Hacking Authentication in WordPress MU & BuddyPress
Most every university uses LDAP or some other authentication technology to reduce the number of systems that users have to maintain their passwords in. When Plymouth State University first deployed WordPress MU (when it was still in pre-release beta), we integrated with LDAP. Eventually we migrated to single sign-on via CAS (Central Authentication Service) and I took over maintenance of the wpCAS plugin.
Running WordPress as a client to other authentication systems is easy, but WordPress offers a number of user-facing features that get lost when doing that.
So when we went looking for ways to improve the security of our password assignment and reset process, we decided to make WordPress the center of the system. Using WordPress saved us the trouble of building our own and the many eyes of the WordPress development community help ensure the overall security of the system.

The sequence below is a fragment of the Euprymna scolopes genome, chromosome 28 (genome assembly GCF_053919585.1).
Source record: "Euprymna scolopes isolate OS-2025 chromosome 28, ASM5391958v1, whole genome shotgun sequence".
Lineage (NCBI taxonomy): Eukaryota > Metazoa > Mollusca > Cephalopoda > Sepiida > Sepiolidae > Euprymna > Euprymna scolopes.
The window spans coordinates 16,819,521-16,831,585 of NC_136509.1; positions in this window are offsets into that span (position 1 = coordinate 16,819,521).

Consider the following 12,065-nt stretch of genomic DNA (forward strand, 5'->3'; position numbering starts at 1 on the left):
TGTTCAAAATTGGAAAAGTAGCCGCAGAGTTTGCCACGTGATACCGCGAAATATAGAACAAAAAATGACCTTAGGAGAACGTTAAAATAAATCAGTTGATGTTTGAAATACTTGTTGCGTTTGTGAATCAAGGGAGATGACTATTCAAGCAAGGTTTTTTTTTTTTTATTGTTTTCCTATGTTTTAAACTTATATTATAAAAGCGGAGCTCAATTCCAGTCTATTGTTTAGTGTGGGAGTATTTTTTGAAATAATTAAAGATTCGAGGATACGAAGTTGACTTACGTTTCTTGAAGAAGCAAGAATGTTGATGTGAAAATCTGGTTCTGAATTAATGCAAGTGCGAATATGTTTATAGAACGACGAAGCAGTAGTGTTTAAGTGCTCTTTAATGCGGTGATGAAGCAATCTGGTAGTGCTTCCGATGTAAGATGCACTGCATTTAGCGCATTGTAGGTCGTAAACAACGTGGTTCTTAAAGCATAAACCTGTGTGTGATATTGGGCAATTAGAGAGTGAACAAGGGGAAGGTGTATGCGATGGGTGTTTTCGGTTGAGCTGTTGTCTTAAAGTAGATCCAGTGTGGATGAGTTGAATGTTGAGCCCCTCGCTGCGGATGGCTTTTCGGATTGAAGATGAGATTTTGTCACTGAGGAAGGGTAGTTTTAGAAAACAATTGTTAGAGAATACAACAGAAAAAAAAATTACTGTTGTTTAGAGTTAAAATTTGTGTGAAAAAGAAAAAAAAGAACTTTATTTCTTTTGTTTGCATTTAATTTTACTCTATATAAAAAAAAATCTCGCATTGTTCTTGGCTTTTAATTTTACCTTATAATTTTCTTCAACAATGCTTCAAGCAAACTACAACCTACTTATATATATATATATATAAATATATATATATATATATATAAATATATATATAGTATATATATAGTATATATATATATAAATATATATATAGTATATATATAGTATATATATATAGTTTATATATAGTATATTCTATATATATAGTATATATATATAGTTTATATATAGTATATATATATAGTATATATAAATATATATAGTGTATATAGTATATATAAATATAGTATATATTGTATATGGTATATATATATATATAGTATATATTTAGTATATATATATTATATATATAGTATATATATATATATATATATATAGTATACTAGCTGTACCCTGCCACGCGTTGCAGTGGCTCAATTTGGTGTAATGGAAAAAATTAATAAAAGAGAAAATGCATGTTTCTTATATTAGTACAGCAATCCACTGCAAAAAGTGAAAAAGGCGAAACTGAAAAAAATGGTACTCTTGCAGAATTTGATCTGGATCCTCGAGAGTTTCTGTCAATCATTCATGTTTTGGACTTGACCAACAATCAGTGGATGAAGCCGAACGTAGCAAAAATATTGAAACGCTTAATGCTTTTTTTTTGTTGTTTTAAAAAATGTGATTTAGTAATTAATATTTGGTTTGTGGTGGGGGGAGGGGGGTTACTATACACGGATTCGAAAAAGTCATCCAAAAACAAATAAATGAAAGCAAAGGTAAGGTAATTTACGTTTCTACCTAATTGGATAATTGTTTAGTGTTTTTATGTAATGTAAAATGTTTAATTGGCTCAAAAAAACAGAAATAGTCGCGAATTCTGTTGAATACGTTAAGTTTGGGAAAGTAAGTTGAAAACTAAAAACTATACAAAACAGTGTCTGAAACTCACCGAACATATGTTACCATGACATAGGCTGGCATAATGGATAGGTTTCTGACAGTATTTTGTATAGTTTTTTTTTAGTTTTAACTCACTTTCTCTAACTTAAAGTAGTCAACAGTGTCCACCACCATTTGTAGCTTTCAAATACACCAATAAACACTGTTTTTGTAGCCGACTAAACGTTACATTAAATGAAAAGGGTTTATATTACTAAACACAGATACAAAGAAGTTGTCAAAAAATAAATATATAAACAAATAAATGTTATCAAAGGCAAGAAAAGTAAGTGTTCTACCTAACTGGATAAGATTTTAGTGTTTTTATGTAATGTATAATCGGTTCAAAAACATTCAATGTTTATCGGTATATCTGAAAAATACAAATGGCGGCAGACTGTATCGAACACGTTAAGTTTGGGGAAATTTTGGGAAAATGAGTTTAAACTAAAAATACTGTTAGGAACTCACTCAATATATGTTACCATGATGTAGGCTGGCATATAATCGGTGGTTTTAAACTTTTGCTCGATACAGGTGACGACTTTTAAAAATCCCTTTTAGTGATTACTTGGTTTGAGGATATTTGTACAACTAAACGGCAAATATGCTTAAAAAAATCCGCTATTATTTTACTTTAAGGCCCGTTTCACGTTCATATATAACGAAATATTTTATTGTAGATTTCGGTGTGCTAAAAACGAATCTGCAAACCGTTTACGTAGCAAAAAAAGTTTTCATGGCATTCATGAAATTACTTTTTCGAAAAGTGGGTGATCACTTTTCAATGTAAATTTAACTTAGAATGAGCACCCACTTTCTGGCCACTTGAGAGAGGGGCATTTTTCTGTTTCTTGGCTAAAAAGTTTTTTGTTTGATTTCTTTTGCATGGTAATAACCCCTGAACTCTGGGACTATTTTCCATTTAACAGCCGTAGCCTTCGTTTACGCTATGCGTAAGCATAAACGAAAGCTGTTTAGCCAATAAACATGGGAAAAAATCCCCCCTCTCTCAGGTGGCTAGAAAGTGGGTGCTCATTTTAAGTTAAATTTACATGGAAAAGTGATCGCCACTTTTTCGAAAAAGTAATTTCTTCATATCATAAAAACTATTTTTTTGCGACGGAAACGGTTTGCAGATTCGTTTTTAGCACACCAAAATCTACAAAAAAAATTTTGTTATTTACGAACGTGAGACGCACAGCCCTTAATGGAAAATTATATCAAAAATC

WordPress now powers the authentication, password recovery, and profile management for the university, replacing the authentication features of our commercial portal system. Now we’re taking advantage of WP’s plugin architecture to easily add new features (like sending password reset codes by SMS), but this approach also offers a neat way to sneak more social features into the tools our users depend on daily.
I’ll be discussing the evolution of WordPress authentication at Plymouth State, including the custom plugins and hacks we developed to make it work, in my session on User Authentication with MU in Existing Ecosystems at WordCamp New York.